The Book of the City of Ladies – An Early Guide to Medieval Era Feminism

In Christine de Pizan’s “Book of the City of Ladies”, she explains the theory behind illustrious women. In the first part of the book, the author imagines herself talking to the three virtues of illustrious women. Each Virtue then explains to Christine how she would be instrumental in building the City of Ladies. While it is not an “actual” city, this City of Ladies would be the first description of how feminist thought started in a world where men dominated all women. Christine believed that a woman “…is entitled to her own space, her freedom, her own self-defense, and to her memory” (Wagner, p.69). She believed that women if given these rights, can stand equal with men in society.

Of Women and Virtue

The three ladies of Virtue in Christine de Pizan’s book are qualities that women have, but are always left behind because men are quick to silence women when they start discovering their own voice. These virtues “teach” de Pizan what it means to create a society where women are strong and equal. For example, Lady Reason, one of the Virtues who first appeared to Christine in her book, explained why men slander women. She instructs Christine how to build the wall around her city by using intelligence.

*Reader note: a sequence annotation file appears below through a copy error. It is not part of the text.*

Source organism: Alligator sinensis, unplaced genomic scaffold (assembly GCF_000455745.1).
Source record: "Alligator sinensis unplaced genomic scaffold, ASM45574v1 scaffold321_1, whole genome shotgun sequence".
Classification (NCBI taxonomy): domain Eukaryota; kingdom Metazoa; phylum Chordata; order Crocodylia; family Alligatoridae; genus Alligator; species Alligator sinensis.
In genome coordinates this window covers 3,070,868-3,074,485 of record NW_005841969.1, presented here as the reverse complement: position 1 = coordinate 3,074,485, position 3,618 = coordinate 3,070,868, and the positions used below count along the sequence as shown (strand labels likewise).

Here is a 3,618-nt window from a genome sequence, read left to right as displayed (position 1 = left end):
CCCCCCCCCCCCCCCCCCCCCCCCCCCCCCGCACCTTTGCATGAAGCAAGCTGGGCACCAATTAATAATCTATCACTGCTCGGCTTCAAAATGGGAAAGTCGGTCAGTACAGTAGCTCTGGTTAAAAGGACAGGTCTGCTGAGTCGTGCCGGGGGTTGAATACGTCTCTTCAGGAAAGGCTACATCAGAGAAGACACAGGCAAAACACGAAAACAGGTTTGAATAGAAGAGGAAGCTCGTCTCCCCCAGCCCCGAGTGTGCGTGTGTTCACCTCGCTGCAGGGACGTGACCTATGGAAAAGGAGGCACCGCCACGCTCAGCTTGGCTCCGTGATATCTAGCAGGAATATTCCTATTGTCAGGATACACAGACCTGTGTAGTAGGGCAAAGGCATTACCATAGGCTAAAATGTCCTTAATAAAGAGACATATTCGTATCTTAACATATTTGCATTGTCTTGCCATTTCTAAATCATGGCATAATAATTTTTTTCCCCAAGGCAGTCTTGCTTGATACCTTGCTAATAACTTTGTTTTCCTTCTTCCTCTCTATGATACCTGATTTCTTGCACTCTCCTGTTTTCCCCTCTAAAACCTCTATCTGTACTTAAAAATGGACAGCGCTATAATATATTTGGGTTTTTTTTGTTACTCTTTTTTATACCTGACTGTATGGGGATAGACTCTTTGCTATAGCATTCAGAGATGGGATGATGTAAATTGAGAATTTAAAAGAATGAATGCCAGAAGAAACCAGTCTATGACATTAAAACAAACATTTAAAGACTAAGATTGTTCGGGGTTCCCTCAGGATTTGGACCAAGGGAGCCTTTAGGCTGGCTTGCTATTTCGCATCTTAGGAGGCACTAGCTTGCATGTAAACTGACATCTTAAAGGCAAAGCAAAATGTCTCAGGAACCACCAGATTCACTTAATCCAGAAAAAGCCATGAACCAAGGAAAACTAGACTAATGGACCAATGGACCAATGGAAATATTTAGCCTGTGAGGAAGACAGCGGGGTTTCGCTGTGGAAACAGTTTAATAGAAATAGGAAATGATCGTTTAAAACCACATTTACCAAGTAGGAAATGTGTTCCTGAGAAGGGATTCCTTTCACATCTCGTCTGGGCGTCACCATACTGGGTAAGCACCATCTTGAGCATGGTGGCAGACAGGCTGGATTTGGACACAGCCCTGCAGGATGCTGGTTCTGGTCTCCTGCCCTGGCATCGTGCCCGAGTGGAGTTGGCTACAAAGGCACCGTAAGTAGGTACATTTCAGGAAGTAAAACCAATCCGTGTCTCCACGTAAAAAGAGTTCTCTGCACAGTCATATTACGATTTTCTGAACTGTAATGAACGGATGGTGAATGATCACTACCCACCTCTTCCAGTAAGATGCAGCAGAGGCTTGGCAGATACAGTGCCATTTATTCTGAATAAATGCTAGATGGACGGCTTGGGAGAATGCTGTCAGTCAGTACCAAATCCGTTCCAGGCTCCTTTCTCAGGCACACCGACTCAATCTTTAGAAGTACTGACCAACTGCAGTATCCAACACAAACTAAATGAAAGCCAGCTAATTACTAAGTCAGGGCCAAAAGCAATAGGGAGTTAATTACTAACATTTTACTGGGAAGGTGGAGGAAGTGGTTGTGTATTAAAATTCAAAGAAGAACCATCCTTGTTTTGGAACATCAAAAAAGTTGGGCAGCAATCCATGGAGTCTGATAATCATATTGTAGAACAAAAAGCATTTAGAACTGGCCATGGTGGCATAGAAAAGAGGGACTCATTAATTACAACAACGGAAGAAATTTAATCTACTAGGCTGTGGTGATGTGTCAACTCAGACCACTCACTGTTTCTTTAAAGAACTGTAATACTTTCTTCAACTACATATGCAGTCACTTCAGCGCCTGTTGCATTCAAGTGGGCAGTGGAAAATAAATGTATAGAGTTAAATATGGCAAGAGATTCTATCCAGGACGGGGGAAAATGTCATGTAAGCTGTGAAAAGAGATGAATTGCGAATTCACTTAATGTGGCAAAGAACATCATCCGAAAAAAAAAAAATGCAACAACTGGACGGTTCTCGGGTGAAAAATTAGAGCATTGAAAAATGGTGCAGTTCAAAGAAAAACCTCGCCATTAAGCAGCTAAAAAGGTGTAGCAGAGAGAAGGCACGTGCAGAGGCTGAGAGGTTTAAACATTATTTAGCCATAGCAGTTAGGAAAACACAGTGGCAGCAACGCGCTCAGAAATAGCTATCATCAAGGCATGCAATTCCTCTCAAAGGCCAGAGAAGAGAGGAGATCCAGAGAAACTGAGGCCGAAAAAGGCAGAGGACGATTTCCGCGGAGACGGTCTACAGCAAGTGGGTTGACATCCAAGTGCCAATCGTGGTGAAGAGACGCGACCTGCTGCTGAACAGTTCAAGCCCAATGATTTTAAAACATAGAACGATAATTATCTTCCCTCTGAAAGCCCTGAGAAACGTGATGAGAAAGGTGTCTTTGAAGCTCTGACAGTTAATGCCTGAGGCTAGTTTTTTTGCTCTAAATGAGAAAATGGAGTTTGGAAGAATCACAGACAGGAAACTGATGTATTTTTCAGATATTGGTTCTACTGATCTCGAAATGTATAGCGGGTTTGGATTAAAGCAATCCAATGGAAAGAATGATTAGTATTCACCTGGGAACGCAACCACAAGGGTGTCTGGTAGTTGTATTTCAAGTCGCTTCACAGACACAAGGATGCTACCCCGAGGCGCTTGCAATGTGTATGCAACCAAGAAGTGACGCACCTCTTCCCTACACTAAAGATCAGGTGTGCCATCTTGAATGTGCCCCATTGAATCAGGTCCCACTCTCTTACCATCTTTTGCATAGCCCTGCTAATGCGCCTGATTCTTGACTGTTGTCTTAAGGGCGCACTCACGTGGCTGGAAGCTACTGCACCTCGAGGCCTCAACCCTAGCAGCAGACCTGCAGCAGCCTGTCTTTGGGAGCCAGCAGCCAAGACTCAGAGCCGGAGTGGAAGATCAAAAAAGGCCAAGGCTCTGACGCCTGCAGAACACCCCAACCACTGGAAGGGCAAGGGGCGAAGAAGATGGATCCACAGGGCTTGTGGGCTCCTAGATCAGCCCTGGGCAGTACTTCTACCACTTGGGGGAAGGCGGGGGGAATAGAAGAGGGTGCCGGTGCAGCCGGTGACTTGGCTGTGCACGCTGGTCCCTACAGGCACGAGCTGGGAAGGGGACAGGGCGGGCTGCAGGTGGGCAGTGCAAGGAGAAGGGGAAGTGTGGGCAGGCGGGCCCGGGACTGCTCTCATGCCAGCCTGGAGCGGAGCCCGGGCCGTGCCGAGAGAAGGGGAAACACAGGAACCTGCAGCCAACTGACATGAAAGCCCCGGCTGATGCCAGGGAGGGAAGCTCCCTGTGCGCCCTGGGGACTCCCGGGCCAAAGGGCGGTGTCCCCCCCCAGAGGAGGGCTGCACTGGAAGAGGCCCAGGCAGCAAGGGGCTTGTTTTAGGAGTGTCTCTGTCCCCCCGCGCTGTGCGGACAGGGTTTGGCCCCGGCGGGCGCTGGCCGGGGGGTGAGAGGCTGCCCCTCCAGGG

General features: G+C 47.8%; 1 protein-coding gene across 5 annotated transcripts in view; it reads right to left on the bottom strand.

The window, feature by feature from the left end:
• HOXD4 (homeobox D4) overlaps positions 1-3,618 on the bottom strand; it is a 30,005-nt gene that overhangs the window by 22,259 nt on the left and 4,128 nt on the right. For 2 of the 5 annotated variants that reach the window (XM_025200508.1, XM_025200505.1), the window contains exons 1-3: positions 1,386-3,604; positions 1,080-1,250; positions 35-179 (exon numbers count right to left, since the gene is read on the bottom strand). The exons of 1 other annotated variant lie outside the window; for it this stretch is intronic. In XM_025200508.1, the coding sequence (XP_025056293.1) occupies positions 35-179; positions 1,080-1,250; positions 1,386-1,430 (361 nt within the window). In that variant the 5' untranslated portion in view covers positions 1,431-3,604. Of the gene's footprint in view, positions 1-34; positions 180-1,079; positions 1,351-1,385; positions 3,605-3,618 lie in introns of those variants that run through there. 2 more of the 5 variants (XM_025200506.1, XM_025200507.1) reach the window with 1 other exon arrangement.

De Pizan further explained how women of Medieval times are always behind current affairs because men want them to remain illiterate. She further attacked the misogynistic views on women by men by quoting her past beliefs in accordance to Matheolus’s work Lamentations, a popular 13th-century literary work that made fun of marriage and explained that women were evil for making marriages unbearable.

The Realization that turned into Passion

Christine “…felt into deep remorse and pity upon her own sex because she believed that women have no place in a society where brilliant men imposed the idea of women being illiterate as a fact, not a lie”

Thus Christine de Pizan began to work tirelessly to complete her book. Needless to say, by the time it came out, societies were equally divided with her opinion. But nevertheless, de Pizan would champion the rights of women and of fairness and justice between sexes. Even today, societies still feel her work and her brilliance. It is said that de Pizan is the champion of not just early feminism, but of true feminism. The kind that lets women truly shine together with men.